Last month, the Trump administration announced a plan to cut $213.6 million in funding to over eighty teen pregnancy research and prevention programs around the country.

During the Obama presidency, the Department of Health’s Office of Adolescent Health issued five-year research grants  as part of its Teen Pregnancy Prevention Program (TPPP). But programs funded by the TPPP received word in mid-July that their grants would be terminated two years early. The loss of federal funds will prevent researchers from analyzing the data they have already gathered, rendering their findings scientifically invalid. Thus, the government money that these programs have already spent will be wasted.

Currently, over twenty-five percent of women become pregnant before age twenty.  The programs funded by the TPPP focus on developing practical, evidence-based methods to decrease teen pregnancy. They help teens access contraception, reproductive healthcare, and comprehensive sexual education.  Many programs, such as the North Texas Alliance to Reduce Unintended Pregnancy in Teens, conduct outreach to low-income neighborhoods where teen pregnancy rates are drastically higher than the national average. Others, like the Georgia-based Quest for Change program, bring discussions about safer sex and pregnancy prevention to a classroom setting.

Grantees were given little explanation for why their funding was ended early, but the Office of Adolescent Health attributed the cuts to “shifting priorities.” The cuts are thought to be at least partially the brainchild of Valerie Huber, the director of the Office of Adolescent Health under Trump and the former head of Ascend, a group that advocates for abstinence-only education. Huber has long questioned the efficacy of the TPPP.

Last week, a Health and Human Services Department spokesperson stated that the department had studied thirty-seven TPPP programs and found that while only four were effective in lowering teen pregnancy rates, three actually increased the likelihood of teen pregnancy. But medical professionals and anti-teen pregnancy groups widely disagree with this assessment, and hold that the Trump cuts will jeopardize efforts to cut down on teen pregnancy. A spokesperson for the  American Congress of Obstetricians and Gynecologists said that programs like these are partially responsibly for the current all-time low in teen pregnancy rates in the U.S., and implored the Trump administration to “not turn back the clock.”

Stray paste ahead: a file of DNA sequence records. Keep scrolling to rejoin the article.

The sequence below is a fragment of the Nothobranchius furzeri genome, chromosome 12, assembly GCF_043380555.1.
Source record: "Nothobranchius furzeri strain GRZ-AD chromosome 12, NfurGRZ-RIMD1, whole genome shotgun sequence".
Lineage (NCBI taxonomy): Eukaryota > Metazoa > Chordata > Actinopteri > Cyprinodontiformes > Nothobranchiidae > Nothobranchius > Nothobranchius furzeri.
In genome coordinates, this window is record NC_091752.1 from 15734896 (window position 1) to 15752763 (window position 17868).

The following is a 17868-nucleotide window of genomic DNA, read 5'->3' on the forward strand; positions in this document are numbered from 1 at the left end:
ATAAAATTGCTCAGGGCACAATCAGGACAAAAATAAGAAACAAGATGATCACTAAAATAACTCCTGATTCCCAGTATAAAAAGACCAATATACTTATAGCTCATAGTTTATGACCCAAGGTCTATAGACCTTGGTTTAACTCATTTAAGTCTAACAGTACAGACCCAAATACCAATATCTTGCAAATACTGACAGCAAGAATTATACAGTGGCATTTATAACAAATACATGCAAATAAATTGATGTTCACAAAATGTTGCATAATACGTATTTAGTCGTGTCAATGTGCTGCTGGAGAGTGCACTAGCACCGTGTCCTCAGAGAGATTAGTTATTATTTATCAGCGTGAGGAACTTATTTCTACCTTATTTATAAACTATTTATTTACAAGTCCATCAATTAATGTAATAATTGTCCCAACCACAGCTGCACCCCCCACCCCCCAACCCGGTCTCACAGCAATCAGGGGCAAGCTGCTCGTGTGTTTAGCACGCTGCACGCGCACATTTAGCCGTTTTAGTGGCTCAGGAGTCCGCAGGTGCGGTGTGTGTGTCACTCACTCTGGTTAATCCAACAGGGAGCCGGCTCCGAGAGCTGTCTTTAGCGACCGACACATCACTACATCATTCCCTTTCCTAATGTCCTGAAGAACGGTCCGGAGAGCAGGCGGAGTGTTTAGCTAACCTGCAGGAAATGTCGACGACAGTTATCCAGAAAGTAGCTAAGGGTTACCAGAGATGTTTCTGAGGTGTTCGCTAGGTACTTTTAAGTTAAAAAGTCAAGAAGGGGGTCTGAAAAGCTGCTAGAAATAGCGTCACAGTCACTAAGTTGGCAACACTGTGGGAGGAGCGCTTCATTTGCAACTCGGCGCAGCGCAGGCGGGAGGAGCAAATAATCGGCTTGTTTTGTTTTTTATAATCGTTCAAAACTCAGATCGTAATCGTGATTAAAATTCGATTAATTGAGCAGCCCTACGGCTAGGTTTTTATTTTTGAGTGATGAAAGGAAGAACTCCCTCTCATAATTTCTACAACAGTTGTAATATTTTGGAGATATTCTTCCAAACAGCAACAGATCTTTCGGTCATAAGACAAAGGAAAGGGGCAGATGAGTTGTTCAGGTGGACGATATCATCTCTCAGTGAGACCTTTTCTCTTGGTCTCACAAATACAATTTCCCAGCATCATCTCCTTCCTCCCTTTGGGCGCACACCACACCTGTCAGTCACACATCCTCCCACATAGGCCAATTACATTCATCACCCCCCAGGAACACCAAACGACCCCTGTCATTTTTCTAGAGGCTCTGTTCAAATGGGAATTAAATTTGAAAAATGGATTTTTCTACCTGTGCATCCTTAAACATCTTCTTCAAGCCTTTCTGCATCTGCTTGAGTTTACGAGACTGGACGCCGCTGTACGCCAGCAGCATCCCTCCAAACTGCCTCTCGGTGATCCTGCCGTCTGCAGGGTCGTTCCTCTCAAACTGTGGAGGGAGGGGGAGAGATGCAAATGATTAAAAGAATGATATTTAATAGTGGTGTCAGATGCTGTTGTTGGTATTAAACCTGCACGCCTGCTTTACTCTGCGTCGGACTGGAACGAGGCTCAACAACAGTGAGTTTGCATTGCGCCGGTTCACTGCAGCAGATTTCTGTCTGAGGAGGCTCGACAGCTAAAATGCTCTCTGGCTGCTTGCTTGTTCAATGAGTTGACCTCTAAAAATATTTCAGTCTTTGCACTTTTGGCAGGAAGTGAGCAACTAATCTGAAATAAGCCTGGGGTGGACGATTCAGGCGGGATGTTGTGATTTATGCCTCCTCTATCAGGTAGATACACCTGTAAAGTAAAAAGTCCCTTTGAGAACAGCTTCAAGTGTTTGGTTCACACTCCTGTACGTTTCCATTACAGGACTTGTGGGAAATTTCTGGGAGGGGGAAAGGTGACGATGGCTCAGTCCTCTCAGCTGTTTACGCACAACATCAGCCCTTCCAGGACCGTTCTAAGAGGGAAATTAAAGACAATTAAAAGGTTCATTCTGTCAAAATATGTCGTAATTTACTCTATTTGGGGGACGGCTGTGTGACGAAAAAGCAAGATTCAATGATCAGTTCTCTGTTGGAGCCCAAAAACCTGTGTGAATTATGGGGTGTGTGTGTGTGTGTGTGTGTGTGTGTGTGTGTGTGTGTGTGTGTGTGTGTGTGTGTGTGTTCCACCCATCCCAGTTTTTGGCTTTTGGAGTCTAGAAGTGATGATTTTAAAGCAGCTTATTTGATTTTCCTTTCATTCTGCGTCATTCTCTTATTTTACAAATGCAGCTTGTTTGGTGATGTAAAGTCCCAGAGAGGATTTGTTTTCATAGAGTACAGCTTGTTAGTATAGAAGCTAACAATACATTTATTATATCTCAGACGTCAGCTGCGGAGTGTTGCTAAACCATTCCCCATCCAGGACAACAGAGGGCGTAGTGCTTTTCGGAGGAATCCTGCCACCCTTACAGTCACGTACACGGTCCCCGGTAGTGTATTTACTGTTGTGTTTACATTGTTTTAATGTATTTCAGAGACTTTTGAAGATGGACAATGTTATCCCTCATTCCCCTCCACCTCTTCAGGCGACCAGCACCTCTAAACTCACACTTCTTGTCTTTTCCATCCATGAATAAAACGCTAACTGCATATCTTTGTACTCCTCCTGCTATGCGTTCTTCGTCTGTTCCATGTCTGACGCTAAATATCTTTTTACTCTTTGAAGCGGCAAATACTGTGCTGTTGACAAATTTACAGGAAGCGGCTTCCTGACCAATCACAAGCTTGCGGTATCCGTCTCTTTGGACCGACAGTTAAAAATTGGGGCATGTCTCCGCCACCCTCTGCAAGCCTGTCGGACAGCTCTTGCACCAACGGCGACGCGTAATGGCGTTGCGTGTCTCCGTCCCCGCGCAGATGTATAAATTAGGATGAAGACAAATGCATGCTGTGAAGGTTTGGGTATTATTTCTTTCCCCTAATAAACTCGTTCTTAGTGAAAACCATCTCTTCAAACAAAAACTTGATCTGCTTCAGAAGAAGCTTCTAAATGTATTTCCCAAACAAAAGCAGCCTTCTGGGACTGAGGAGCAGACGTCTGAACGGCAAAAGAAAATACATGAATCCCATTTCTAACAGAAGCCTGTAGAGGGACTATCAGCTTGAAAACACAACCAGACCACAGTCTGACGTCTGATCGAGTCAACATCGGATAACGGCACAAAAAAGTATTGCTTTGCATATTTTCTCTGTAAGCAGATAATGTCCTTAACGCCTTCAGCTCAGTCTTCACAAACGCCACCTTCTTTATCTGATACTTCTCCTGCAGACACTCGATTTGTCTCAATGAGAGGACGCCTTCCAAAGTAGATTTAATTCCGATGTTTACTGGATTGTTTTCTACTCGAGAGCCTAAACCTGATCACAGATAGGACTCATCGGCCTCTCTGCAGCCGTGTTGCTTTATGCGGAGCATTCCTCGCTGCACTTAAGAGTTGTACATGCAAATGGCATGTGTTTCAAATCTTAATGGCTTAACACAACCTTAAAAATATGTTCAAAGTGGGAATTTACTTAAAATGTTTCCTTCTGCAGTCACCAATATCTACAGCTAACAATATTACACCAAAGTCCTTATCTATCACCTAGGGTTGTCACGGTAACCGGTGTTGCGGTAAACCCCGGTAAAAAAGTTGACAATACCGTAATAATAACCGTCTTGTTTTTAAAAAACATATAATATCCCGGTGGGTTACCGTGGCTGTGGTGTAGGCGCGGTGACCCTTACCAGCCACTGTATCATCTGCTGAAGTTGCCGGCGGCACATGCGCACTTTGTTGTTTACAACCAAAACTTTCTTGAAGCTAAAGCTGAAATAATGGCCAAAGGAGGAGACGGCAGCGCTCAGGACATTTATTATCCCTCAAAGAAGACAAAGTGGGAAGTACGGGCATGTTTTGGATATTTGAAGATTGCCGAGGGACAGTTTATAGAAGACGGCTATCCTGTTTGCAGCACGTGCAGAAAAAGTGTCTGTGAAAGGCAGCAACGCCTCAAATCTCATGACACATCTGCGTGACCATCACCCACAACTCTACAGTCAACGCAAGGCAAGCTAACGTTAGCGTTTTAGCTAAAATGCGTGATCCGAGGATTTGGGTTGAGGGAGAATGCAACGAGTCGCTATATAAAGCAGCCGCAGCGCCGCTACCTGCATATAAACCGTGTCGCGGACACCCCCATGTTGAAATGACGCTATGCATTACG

In an interview with NPR, Kelly Wilson, the director of a teen pregnancy prevention program at Texas A&M University that will be affected by the cuts, highlighted the continuing importance of programs like hers. She stated that while some non-governmental organizations will provide grants to teen pregnancy prevention projects, federal support is still needed for these programs to be fully successful. And teen pregnancy is an intersectional issue that disproportionately impacts low-income people and people of color. Wilson emphasized that although overall teen pregnancy rates are down, pregnancy rates remain high for certain populations, including black and Latina teens.

Last Friday, thirty-seven Democratic Senators issued a letter to Department of Health and Human Services Secretary Tom Price demanding an explanation for the cuts. The letter warns Price that cutting funding for teen pregnancy prevention programs could cause a “ripple effect” – an increase in teen pregnancy across U.S. communities.

The Feminist Majority Foundation supports evidence-based teen pregnancy prevention programs, and has urged the Department of Health and Human Services to provide these programs with the funding they need to get results. In the words of Senate Democrats, “Young people deserve better.”

Media Resources: Mother Jones 7/14/17; The Hill 7/26/17; NPR 7/17/17; Ascend website; Associated Press 7/25/17; North Texas Alliance to Reduce Unintended Pregnancy in Teens website; Quest for Change website; Senate Committee on Health, Education, Labor, and Pensions 7/21/17; Health and Human Services Office of Adolescent Health website

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